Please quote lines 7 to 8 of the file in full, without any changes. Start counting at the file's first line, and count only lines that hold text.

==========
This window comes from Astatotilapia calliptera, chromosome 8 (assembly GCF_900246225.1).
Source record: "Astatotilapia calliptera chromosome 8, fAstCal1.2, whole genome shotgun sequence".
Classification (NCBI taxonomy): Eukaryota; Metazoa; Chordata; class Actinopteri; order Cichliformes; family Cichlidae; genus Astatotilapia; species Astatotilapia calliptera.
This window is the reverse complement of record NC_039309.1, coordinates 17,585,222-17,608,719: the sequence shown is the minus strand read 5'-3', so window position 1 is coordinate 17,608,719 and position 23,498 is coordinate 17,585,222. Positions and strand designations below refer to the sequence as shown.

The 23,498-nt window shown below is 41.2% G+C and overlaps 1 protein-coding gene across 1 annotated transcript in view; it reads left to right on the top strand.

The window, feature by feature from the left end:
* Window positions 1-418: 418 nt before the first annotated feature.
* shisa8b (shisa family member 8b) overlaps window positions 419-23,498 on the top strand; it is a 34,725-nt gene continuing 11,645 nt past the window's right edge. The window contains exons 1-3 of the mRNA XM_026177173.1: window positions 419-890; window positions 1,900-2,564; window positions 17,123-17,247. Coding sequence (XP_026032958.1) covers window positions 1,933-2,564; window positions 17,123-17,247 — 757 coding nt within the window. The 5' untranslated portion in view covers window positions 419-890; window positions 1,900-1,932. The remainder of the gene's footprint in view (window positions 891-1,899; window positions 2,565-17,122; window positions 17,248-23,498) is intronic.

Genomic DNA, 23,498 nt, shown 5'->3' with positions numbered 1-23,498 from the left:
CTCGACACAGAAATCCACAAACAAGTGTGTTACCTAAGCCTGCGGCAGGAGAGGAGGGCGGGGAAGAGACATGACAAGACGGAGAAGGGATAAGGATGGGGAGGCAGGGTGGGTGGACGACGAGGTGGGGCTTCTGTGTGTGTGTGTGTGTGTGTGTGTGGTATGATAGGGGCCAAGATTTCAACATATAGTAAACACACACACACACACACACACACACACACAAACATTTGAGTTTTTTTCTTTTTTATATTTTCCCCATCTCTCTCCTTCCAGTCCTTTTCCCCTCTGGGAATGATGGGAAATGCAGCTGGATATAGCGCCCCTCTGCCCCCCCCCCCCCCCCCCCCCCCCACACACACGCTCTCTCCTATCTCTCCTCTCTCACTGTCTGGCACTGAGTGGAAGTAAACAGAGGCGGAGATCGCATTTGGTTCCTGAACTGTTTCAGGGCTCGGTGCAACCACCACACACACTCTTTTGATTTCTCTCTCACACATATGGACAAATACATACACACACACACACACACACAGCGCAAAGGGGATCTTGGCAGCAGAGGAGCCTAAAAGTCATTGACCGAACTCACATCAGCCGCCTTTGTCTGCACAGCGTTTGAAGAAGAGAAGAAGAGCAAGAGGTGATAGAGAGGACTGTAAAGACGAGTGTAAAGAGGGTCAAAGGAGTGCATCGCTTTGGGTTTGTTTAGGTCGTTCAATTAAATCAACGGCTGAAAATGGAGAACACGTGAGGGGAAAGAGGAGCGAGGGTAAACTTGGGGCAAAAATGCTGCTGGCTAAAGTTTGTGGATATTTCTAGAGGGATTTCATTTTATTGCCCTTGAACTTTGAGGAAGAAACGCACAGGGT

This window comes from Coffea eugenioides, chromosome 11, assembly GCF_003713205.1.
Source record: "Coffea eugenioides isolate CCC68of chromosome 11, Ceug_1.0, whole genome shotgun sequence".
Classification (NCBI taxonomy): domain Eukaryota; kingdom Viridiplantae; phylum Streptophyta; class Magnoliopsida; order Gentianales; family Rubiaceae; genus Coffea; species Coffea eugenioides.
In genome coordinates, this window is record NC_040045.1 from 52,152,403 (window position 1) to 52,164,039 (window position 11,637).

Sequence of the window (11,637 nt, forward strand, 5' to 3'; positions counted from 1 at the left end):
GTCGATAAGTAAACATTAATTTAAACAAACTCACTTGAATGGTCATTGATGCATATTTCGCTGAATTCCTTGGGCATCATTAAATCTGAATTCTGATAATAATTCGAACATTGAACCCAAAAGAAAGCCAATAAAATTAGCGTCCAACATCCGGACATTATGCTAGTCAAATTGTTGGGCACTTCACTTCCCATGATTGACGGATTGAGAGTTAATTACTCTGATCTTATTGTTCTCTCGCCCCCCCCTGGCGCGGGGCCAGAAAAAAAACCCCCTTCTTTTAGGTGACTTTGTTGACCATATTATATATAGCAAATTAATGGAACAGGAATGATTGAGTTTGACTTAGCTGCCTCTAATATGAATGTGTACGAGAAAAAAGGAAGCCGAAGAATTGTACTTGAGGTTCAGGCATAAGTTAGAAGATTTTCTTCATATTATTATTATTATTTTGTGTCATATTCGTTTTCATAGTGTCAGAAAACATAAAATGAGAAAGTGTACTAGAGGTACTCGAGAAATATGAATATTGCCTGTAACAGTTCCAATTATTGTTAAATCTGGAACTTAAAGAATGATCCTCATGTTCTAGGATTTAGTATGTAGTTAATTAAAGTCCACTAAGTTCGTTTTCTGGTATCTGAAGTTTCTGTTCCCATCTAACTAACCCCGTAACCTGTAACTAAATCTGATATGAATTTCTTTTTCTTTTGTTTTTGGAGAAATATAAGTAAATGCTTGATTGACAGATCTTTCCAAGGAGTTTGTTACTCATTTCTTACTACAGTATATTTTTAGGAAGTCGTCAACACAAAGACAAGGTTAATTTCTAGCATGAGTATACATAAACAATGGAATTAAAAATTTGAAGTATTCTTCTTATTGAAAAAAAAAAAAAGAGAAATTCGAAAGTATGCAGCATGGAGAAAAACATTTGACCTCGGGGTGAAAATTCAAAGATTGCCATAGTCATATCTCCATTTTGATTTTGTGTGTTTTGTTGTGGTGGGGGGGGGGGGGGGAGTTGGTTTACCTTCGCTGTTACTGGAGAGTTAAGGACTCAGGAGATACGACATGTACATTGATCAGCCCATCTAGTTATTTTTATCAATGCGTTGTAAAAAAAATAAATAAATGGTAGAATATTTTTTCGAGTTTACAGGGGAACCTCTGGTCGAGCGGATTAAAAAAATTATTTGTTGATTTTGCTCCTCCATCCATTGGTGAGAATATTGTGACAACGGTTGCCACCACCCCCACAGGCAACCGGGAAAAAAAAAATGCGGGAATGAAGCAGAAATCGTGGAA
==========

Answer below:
* Window positions 1-418: 418 nt before the first annotated feature.
* shisa8b (shisa family member 8b) overlaps window positions 419-23,498 on the top strand; it is a 34,725-nt gene continuing 11,645 nt past the window's right edge. The window contains exons 1-3 of the mRNA XM_026177173.1: window positions 419-890; window positions 1,900-2,564; window positions 17,123-17,247. Coding sequence (XP_026032958.1) covers window positions 1,933-2,564; window positions 17,123-17,247 — 757 coding nt within the window. The 5' untranslated portion in view covers window positions 419-890; window positions 1,900-1,932. The remainder of the gene's footprint in view (window positions 891-1,899; window positions 2,565-17,122; window positions 17,248-23,498) is intronic.